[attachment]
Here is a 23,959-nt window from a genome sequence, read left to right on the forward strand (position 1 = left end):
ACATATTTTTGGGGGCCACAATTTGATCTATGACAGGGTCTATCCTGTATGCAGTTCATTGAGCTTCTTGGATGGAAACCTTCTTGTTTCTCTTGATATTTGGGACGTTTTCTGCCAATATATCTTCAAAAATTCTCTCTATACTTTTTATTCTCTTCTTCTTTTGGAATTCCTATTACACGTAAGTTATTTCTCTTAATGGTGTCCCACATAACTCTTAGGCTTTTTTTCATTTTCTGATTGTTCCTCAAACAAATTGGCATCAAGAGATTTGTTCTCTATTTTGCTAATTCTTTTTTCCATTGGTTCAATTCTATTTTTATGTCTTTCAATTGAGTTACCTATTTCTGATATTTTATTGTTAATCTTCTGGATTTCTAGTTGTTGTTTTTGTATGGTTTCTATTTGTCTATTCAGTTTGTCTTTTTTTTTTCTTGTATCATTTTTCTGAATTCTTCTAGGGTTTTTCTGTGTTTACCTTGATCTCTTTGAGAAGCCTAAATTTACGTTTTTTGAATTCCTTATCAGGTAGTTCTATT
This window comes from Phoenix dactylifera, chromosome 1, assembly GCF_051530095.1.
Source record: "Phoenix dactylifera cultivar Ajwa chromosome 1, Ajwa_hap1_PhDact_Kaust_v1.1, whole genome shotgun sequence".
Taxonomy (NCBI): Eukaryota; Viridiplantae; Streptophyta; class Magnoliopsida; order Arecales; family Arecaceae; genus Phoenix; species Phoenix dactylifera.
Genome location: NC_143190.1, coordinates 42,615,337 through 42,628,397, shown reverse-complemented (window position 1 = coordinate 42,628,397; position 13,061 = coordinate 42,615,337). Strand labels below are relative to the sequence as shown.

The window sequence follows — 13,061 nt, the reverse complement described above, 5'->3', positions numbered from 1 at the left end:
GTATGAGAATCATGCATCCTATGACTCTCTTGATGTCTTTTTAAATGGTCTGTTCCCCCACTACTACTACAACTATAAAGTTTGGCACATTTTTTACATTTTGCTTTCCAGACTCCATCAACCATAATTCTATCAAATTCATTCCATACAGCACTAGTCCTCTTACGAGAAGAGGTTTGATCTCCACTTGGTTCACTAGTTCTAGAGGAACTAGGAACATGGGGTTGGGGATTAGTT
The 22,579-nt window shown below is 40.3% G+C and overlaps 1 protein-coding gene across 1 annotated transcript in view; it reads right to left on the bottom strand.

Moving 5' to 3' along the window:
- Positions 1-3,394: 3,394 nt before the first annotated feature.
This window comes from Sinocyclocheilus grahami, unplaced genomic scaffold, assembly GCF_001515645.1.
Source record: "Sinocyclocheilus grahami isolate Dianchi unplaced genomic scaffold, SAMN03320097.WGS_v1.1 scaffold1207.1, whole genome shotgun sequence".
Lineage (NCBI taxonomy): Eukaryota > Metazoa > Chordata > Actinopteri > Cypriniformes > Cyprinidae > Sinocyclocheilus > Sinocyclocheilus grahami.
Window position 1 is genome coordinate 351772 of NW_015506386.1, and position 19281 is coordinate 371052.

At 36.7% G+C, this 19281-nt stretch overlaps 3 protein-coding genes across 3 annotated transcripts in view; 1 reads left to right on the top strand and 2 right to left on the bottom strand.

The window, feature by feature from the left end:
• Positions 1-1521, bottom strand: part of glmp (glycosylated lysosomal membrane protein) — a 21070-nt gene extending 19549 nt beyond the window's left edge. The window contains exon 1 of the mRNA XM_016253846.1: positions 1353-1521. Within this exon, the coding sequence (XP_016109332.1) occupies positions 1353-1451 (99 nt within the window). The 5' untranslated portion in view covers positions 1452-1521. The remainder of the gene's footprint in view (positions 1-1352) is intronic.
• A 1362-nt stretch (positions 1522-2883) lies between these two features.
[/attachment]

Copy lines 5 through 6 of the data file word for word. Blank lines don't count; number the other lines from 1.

Taxonomy (NCBI): Eukaryota; Viridiplantae; Streptophyta; class Magnoliopsida; order Arecales; family Arecaceae; genus Phoenix; species Phoenix dactylifera.
Genome location: NC_143190.1, coordinates 42,615,337 through 42,628,397, shown reverse-complemented (window position 1 = coordinate 42,628,397; position 13,061 = coordinate 42,615,337). Strand labels below are relative to the sequence as shown.